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U.S. Attorney Arthur Heitzer Asks Obama to “make things right” and Free the Cuban 5
Attorney Arthur Heitzer has practiced civil rights and employment law in Milwaukee, WI since 1975, where he has repeatedly been named among the “Best Lawyers,” as well as having been listed in Who’s Who in American Law and among Super Lawyers. He is an honors graduate of both the University of Wisconsin Law School and of Marquette University, where he was elected president of the student body and helped lead a movement against institutional racism which resulted in creation of the Educational Opportunity Program in 1968, a national model for recruiting and retaining students of color. He has held leadership roles in the Wisconsin Bar Association and the National Lawyers Guild, where he chairs its Cuba Subcommittee. He has been to Cuba numerous times, as part of sister church and sister city delegations, as well as professional research projects.
September 5, 2013
Dear President Obama:
I am a Midwesterner, born and bred. Like most of the people around me, I believe in hard work and fair play. That’s why, since my first visit to Cuba right before starting law school at the University of Wisconsin in 1972, I’ve been troubled by the contrast between people of Cuba who universally seem to love and show generosity to visitors from the U.S., and our government’s policies designed since 1962 to impose “hunger and hardship” on the Cuban people.
This letter is about the Cuban Five, asking you to act promptly to free them; still incarcerated are Gerardo Hernández, Ramón Labañino, Antonio Guerrero and Fernando González, plus René González was recently freed after serving over 13 years in prison.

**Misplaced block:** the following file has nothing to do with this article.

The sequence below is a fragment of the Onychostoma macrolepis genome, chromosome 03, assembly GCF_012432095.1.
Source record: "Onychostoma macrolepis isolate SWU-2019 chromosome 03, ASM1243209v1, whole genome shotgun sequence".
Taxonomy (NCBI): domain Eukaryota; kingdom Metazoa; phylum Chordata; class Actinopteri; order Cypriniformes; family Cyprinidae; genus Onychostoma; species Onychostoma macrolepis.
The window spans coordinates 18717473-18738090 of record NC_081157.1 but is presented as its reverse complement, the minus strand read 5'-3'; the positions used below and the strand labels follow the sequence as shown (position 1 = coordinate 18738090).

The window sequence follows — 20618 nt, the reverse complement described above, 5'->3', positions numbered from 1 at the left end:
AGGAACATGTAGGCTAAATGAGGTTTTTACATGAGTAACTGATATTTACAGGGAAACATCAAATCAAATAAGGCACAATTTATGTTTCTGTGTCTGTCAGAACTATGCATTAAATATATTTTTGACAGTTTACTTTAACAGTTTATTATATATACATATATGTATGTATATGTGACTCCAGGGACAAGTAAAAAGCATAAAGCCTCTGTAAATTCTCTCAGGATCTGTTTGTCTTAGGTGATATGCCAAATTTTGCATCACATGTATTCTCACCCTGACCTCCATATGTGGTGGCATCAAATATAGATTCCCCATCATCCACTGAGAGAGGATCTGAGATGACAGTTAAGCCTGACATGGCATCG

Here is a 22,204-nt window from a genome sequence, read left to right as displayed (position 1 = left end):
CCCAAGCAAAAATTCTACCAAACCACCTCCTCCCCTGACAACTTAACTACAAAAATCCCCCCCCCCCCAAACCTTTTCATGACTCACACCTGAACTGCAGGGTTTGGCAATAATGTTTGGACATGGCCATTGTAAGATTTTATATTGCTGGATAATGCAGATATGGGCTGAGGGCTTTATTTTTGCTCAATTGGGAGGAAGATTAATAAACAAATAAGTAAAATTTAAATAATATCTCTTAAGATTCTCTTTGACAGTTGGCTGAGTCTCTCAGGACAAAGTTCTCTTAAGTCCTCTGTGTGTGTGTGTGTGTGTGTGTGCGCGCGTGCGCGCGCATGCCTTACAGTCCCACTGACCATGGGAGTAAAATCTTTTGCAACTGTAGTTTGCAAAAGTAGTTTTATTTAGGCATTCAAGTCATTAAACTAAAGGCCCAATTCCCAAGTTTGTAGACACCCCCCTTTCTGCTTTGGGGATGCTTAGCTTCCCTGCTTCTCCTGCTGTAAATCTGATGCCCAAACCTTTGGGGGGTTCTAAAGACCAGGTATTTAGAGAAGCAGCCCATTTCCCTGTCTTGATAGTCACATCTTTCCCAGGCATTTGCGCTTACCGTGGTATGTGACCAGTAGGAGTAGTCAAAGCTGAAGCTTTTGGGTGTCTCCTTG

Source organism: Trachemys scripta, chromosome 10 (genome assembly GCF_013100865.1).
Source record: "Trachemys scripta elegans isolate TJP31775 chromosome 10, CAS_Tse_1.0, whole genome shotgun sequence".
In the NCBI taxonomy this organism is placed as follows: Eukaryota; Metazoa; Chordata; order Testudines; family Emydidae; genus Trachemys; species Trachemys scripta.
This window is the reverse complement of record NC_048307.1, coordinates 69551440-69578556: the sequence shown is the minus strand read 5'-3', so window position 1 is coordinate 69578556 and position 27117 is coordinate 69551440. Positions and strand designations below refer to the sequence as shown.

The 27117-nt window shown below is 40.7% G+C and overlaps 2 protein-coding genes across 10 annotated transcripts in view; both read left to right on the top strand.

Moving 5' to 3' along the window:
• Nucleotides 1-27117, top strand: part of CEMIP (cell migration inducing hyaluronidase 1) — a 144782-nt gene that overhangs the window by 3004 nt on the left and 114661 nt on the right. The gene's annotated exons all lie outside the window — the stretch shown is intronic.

As a lawyer in Wisconsin, I had the opportunity visit and get to know personally one of the Five, Fernando Gonzalez, when he was held at the Oxford Federal Correctional Institution a bit north of Madison, WI. I cannot imagine a more temperate, reasoned and educated individual, and I joked that if he ever got out, he could be the Cuban ambassador to the U.S. Let me first explain a bit about his role, which I think exemplifies what the case of the Cuban Five is all about. Then I’ll show evidence that even U.S. authorities have treated them as being political prisoners.
Fernando was only in the U.S. a short time before being arrested with the rest of the Cuban Five. They were all working for Cuba, to try to prevent further acts of terrorism and mass murder. Fernando in particular was attempting to monitor Orlando Bosch, who not only advocated murder of civilians for political purposes, but Bosch acted as well, most notoriously in engineering the bombing of a Cubana civilian airliner in October 1976, killing all 73 on board, including a victorious team of young fencers and medical students coming from South America. Joe D. Whitley Acting Associate Attorney General, and later the first General Counsel to the U.S. Dept. of Homeland Security, wrote in 1989 that “For 30 years Bosch has been resolute and unwavering in his advocacy of terrorist violence… His actions have been those of a terrorist, unfettered by laws or human decency, threatening and inflicting violence without regard to the identity of his victims.” But despite that and his illegal entry, Bosch was allowed to remain in the U.S., and without prosecution or confinement until he died in Miami in 2011. His partner in engineering the 1976 Cubana bombing, Luis Posada Carriles, still lives unfettered in Miami, where they have both been publicly honored, and your administration has failed to either try Posada for terrorism or honor an extradition request for him to face trial in Venezuela. On August 16, 2006, while Fernando and the rest of the Five were finishing their eighth year in jail, Bosch continued to publicly justify this bombing, in an interview in Barcelona’s LaVanguardia newspaper, where he also declared that “a bomb is a proof of rebelliousness, a proof of bravery.”